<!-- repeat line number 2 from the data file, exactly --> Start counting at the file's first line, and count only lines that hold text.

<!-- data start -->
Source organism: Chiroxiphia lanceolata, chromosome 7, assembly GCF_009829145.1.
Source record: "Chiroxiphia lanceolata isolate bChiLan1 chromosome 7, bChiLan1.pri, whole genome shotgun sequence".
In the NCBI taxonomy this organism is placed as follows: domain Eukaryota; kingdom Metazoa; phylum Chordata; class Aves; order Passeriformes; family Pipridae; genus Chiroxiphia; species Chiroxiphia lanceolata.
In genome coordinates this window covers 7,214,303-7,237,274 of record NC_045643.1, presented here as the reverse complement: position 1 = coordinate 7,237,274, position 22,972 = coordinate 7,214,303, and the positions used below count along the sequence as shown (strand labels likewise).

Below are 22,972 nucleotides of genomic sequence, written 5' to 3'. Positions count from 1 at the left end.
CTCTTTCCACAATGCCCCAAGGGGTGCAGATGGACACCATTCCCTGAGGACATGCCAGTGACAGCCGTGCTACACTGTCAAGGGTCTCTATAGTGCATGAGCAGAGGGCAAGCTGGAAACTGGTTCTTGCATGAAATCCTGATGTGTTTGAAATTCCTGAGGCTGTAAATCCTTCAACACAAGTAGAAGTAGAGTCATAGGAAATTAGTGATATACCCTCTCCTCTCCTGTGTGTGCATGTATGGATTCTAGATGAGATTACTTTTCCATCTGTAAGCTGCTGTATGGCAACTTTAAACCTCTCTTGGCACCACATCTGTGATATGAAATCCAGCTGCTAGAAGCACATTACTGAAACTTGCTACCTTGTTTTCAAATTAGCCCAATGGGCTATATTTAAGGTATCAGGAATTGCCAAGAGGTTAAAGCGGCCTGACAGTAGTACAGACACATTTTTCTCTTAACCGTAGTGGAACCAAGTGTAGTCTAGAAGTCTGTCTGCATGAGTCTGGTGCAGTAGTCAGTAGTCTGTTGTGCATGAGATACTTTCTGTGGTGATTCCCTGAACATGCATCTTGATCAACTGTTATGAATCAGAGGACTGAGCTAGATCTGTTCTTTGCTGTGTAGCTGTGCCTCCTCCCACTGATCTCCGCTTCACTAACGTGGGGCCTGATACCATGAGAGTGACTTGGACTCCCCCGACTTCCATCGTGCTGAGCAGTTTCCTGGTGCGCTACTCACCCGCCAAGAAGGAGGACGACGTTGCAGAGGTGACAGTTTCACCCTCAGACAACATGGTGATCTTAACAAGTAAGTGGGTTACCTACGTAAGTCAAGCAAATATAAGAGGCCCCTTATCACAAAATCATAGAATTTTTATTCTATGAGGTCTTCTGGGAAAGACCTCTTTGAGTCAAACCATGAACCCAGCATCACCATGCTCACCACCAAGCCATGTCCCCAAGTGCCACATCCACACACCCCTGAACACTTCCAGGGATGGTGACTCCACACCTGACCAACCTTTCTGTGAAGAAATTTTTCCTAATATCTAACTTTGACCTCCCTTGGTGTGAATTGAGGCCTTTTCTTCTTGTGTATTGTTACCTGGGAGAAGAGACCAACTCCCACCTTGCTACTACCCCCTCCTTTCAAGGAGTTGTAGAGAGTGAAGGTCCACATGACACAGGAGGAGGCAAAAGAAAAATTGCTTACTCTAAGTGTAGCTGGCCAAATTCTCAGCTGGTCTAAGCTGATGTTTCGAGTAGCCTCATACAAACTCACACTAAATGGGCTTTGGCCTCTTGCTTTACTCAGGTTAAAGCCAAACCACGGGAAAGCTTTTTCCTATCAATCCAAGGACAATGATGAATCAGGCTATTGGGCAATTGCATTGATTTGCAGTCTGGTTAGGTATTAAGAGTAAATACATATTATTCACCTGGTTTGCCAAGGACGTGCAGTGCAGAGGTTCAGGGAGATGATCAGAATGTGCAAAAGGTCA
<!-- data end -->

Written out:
Source record: "Chiroxiphia lanceolata isolate bChiLan1 chromosome 7, bChiLan1.pri, whole genome shotgun sequence".